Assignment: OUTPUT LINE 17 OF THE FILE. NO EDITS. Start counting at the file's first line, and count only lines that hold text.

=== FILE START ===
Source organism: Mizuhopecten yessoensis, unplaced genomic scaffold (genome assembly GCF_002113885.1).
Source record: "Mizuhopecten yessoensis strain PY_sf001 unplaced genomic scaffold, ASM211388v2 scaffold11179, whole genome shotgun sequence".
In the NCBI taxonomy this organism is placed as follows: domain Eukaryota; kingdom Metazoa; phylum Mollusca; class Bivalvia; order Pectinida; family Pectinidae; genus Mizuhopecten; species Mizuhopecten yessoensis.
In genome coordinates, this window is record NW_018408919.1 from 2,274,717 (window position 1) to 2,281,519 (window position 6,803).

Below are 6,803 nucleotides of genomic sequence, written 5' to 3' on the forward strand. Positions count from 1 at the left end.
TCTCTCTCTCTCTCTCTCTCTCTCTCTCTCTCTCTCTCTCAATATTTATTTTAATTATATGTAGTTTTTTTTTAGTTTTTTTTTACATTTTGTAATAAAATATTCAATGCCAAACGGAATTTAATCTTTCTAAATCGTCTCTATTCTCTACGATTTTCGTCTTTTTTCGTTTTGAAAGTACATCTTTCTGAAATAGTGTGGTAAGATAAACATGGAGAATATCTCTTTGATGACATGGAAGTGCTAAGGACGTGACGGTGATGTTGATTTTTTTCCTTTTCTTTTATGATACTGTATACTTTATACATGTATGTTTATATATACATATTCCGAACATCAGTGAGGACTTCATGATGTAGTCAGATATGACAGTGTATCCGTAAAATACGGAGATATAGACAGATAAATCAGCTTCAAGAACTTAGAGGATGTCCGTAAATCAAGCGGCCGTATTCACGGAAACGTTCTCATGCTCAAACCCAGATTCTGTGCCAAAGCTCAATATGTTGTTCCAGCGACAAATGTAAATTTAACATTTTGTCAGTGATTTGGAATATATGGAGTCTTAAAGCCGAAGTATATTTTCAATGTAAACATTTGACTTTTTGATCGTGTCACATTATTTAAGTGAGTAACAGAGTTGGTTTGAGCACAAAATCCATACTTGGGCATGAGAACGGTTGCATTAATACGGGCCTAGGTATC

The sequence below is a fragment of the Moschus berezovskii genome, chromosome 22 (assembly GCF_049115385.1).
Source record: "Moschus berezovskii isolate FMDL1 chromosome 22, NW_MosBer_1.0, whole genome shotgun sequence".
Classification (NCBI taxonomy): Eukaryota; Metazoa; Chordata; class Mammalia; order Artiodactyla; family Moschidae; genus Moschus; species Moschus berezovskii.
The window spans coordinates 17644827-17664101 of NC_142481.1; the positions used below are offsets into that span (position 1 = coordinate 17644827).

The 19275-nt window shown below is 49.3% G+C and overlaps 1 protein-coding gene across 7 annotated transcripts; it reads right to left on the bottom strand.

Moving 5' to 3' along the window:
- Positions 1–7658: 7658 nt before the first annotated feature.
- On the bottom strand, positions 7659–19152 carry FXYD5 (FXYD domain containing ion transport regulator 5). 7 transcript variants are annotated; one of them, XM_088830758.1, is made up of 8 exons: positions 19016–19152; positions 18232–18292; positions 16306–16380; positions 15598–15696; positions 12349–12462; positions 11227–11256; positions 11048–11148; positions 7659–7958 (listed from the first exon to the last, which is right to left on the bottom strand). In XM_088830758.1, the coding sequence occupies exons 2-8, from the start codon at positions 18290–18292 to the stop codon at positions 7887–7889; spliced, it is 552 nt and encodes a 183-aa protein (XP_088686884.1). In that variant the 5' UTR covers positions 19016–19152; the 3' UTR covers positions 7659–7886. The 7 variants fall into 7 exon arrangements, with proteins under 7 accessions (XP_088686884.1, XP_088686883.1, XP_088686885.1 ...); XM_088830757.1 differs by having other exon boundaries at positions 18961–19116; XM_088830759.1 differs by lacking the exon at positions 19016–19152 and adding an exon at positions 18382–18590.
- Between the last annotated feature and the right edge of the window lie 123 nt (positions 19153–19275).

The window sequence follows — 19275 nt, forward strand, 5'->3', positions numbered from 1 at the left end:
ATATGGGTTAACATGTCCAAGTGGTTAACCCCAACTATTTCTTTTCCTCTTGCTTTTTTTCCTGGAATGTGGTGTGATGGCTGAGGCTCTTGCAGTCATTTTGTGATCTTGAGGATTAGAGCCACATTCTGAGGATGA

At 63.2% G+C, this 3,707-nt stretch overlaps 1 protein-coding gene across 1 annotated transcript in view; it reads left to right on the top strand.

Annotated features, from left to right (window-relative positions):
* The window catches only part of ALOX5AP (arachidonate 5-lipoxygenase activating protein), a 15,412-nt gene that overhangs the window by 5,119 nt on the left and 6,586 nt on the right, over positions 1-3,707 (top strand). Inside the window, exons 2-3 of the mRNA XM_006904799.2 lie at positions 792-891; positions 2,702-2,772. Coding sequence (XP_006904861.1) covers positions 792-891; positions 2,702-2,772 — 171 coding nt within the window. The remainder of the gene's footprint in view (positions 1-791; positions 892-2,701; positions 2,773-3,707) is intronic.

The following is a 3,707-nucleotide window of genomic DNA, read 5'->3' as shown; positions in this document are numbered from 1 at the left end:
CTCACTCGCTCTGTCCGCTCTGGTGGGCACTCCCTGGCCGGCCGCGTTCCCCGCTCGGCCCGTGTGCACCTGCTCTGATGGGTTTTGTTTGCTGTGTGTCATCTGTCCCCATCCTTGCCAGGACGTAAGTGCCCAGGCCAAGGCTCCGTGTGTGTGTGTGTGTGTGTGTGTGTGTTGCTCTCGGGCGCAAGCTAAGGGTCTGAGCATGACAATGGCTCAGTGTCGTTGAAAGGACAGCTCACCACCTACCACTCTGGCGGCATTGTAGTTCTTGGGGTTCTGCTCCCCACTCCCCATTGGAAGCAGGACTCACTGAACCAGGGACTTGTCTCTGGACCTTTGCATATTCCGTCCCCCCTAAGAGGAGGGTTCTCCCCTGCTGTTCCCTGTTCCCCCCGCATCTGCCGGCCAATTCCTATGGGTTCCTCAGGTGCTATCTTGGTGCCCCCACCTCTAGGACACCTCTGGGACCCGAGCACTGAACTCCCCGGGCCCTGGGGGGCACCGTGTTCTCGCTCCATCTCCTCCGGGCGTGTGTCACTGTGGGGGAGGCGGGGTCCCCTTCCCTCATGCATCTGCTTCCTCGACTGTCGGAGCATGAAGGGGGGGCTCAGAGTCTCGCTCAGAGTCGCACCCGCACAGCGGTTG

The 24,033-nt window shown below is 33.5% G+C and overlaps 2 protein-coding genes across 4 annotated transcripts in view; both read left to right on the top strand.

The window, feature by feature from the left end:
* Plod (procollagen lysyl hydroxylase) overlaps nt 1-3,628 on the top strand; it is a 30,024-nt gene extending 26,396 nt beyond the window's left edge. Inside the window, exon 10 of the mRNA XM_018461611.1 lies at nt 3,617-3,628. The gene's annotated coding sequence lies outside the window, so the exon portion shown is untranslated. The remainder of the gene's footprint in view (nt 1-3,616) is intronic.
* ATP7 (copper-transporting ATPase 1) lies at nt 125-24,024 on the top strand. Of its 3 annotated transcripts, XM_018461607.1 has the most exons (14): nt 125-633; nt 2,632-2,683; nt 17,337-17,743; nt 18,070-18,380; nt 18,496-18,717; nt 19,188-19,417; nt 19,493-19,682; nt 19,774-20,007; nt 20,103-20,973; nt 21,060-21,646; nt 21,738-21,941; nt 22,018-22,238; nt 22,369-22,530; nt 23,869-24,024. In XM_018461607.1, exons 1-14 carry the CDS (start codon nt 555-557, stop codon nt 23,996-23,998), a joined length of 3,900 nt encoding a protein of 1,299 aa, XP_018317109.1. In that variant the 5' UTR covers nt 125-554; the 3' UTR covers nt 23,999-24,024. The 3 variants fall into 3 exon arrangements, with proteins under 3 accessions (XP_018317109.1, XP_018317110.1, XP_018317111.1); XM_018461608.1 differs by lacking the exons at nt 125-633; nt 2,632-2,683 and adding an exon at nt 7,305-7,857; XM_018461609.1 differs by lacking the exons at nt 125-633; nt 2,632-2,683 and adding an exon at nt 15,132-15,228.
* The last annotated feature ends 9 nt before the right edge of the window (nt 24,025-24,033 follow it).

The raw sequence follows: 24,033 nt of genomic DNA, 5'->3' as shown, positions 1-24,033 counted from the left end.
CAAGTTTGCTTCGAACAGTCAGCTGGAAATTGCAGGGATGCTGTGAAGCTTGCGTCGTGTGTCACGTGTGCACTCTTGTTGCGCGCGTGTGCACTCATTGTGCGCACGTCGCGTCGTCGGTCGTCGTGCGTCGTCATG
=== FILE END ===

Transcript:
ATATGGGTTAACATGTCCAAGTGGTTAACCCCAACTATTTCTTTTCCTCTTGCTTTTTTTCCTGGAATGTGGTGTGATGGCTGAGGCTCTTGCAGTCATTTTGTGATCTTGAGGATTAGAGCCACATTCTGAGGATGA